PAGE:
In recent years, spirituality has become an increasingly well-recognised aspect of wellbeing that should be addressed as part of a holistic healthcare approach — particularly, for example, at the end of life. Traditionally, hospital chaplains have been recognised as spiritual carers, although religion is just one of many ways individuals can experience spirituality. In order to assimilate current thinking about the role of the doctor in the discussion of spirituality, an Australian research team conducted a systematic literature review identifying 54 studies comprising 12 327 individuals.4 In the majority of studies, over half of participants thought it was appropriate for the doctor to enquire about spiritual needs. However, preferences were not straightforward and there was a mismatch in perception between patients and doctors about what constitutes this discussion and therefore whether it has actually taken place.

Although patients do not expect their doctor to be a spiritual adviser, they do want holistic care and strong doctor–patient relationships, and the authors suggest therefore that efforts should be made to identify those patients who would welcome such discussions.

REFERENCES

1. Krska J, du Plessis R, Chellaswamy H (May, 2015) Views of practice managers and general practitioners on implementing NHS Health Checks. Prim Health Care Res Dev 20:1–8.
2. Davy Z, Middlemass J, Siriwardena AN (2015) Patients’ and clinicians’ experiences and perceptions of the primary care management of insomnia: qualitative study. Health Expect 18(5):1371–1383.
3. Bolmsjö BB, Strandberg EL, Midlöv P, Brorsson A (2015) ‘It is meaningful; I feel that I can make a difference’ — a qualitative study about GPs’ experiences of work at nursing homes in Sweden. BMC Fam Pract 16:111.
4. Best M, Butow P, Olver I (2015) Do patients want doctors to talk about spirituality? A systematic literature review. Patient Educ Couns 98(11):1320–1328.

Yonder: diabetes, orofacial pain, screening tests, and pharma

F1.largeAhmed Rashid is an academic clinical fellow in general practice at the University of Cambridge. He writes the regular monthly column “Yonder” in the BJGP: a diverse selection of primary care relevant research stories from beyond the mainstream biomedical literature. Twitter: @Dr_A_Rashid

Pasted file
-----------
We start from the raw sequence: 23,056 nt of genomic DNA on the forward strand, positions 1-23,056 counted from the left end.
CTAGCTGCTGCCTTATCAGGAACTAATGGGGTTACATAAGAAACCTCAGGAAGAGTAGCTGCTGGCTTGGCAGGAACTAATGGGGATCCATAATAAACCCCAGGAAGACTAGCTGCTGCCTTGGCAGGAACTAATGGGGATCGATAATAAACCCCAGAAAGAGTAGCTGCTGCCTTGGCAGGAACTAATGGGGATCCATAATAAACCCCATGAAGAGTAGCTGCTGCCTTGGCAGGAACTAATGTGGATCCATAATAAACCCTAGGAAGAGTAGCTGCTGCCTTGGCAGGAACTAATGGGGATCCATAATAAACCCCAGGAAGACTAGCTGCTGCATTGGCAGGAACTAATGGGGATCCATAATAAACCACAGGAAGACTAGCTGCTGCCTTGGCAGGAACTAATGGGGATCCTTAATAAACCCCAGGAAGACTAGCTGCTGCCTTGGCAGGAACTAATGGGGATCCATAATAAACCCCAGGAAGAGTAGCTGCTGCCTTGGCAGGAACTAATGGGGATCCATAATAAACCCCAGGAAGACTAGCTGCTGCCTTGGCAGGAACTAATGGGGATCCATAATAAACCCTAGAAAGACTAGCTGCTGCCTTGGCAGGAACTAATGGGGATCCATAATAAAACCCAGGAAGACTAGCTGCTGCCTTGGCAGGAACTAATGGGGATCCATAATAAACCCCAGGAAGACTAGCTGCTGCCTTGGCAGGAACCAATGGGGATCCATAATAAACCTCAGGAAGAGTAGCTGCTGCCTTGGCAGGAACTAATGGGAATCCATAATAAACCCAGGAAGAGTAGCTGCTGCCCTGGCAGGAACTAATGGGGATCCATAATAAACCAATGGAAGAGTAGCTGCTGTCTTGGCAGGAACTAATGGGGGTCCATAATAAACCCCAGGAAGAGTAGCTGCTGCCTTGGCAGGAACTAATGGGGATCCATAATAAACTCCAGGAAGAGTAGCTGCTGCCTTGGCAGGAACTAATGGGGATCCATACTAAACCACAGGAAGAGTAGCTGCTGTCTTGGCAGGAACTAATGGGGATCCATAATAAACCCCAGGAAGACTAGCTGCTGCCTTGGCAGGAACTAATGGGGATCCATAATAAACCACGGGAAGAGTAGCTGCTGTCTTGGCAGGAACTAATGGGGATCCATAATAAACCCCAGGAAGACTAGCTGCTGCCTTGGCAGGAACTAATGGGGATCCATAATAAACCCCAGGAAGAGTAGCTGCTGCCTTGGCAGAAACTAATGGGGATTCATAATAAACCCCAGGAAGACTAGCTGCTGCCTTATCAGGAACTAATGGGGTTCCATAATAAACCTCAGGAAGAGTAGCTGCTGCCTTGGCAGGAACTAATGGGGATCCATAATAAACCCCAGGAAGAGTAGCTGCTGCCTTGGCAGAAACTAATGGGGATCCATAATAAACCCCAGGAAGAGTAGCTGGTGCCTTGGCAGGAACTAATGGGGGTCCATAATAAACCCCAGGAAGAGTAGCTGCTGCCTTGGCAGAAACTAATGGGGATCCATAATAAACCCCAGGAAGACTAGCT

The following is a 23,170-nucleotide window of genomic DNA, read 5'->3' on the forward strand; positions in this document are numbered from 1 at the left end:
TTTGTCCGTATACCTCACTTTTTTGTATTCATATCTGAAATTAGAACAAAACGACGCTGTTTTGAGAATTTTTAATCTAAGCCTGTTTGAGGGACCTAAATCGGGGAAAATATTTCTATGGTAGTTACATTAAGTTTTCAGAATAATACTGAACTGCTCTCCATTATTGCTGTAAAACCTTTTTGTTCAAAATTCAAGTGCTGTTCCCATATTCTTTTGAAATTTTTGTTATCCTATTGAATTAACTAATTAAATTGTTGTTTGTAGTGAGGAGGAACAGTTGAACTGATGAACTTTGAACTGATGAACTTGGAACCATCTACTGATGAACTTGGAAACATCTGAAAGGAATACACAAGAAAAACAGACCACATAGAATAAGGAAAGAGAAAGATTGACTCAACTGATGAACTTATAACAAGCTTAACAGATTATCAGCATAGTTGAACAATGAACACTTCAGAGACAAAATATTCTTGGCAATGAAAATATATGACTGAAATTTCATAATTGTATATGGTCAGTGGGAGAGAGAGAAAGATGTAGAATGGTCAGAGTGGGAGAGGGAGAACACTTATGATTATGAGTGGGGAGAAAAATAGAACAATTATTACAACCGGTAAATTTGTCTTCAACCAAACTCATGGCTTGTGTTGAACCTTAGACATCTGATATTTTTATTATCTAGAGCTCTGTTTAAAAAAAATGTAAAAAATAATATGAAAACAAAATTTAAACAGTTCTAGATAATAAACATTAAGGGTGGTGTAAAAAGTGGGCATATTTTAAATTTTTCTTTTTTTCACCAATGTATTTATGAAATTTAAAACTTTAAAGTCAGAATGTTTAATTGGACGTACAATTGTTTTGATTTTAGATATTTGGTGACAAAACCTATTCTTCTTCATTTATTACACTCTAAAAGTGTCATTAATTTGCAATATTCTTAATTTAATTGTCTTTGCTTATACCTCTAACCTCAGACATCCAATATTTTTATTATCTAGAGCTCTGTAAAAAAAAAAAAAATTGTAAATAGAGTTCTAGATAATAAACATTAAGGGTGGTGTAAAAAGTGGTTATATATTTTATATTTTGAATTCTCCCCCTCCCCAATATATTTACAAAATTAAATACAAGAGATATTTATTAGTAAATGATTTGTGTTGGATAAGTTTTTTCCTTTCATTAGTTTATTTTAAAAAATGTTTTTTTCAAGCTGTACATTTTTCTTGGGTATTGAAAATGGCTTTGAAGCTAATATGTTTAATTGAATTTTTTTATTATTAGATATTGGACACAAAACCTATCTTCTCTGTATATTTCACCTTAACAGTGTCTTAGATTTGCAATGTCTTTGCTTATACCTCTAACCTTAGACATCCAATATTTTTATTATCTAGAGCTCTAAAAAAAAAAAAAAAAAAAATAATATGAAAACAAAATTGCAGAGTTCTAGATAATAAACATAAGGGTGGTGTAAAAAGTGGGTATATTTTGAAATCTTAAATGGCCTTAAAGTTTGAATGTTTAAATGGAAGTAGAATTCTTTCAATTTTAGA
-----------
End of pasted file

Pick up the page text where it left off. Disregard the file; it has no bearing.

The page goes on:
You can download the PDF here at BJGP.org.

Diabetes
In recent years, improving care coordination and the interface between primary and secondary care have been particularly important targets for those designing diabetes services. A recent Australian study sought to investigate patients’ experiences of two GP-led integrated diabetes care services in Brisbane.1 They found that although patients listened to health professionals’ advice, the extent to which they were able to adopt it was determined unavoidably by their life circumstances. The various new relationships with different health professionals that resulted from the new service were another aspect that patients often found challenging to negotiate. The authors conclude that the flexible and personalised approach of a GP-led service can achieve good clinical outcomes and quality of life, although they emphasise the importance of preserving mutual trust between clinicians and patients in order to achieve this.

Orofacial pain
Pain in the face, mouth, and jaw is a common presentation to both medical and dental services and when it becomes persistent with no organic cause or trauma, it is labelled chronic orofacial pain (COFP). Although psychological treatments have been promising in clinical trials, they are not being widely used. In order to understand how a psychological approach may be better implemented in practice, a research team from Manchester interviewed patients with COFP as well as medical and dental practitioners.2 Although patients and clinicians recognised the importance of psychological factors as causes, they were largely focused on biomedical-management strategies. Dentists tended to view it as a non-dental problem, whereas GPs felt responsible to support patients using strategies adapted from other long-term conditions. The study suggests that improving the liaison between medical and dental services and increasing knowledge about the condition among GPs and dentists could help transform the care of this frustrating condition.